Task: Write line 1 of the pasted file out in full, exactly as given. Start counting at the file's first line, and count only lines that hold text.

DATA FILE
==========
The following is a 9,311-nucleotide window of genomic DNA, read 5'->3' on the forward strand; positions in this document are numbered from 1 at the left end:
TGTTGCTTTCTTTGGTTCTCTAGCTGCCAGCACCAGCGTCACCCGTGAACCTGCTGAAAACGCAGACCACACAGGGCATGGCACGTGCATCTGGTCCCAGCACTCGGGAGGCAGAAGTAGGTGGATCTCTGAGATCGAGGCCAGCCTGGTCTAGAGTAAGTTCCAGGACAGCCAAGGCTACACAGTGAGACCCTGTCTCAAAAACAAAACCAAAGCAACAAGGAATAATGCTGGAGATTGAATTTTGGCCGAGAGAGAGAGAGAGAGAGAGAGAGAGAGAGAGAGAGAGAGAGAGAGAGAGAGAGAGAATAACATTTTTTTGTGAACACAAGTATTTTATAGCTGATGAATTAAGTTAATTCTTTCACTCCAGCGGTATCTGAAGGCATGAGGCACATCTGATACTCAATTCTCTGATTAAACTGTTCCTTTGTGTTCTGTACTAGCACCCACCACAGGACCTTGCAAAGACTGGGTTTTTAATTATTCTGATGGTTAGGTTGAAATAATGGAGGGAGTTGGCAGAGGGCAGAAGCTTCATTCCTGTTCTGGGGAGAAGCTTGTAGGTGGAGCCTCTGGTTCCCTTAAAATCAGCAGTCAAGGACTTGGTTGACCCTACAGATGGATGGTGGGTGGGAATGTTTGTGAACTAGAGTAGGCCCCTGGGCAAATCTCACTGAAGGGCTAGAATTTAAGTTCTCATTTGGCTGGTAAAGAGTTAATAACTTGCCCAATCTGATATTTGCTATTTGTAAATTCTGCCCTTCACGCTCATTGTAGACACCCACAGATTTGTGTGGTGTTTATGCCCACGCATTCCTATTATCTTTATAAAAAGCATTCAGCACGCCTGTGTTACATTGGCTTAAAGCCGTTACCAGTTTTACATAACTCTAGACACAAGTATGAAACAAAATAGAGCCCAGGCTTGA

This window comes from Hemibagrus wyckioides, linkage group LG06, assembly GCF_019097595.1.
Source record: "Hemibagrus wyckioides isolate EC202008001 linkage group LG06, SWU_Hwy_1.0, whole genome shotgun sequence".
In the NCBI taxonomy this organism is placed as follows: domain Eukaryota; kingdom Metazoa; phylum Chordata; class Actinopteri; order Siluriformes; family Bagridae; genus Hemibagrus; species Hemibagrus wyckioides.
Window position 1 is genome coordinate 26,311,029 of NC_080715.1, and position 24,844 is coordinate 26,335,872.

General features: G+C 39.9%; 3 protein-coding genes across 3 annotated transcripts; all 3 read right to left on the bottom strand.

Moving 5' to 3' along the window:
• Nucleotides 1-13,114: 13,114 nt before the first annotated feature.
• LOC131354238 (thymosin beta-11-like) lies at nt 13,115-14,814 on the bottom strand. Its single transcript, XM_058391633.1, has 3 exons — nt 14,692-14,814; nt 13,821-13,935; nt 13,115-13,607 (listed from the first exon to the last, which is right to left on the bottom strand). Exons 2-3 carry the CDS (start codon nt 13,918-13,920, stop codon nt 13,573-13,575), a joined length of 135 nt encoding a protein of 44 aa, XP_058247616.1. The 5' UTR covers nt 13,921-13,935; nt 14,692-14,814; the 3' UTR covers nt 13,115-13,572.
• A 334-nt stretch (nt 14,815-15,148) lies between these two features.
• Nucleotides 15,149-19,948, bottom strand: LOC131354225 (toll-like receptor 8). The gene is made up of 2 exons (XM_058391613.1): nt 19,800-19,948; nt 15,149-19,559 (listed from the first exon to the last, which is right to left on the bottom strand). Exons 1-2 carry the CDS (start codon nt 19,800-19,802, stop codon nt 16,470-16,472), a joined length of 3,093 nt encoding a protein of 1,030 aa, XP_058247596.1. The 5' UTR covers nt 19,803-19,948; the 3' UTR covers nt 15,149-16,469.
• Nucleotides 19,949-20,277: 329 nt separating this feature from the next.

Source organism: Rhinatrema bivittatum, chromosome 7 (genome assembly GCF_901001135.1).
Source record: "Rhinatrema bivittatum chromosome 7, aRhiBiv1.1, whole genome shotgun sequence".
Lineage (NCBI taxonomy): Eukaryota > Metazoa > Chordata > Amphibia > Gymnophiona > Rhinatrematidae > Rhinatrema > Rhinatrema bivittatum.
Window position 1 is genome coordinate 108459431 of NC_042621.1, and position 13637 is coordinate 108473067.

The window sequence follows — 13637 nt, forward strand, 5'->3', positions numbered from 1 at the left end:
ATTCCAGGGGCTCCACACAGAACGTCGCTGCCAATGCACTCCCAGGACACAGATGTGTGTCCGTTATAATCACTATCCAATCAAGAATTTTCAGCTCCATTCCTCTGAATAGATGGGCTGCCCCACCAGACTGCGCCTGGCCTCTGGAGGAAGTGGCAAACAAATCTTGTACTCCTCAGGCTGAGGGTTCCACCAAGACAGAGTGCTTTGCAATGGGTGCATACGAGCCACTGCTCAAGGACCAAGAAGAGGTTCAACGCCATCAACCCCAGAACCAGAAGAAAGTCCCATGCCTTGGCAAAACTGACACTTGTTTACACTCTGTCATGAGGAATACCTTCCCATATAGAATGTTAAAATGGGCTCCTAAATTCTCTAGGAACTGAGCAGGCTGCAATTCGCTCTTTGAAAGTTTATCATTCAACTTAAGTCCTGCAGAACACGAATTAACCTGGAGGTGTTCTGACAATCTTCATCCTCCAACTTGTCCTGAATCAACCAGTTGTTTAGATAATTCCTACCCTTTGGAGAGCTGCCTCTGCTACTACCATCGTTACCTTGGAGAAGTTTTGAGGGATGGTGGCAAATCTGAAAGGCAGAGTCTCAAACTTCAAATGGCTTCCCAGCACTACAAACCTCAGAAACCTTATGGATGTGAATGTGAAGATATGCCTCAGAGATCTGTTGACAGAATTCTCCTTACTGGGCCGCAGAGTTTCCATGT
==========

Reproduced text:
The following is a 9,311-nucleotide window of genomic DNA, read 5'->3' on the forward strand; positions in this document are numbered from 1 at the left end: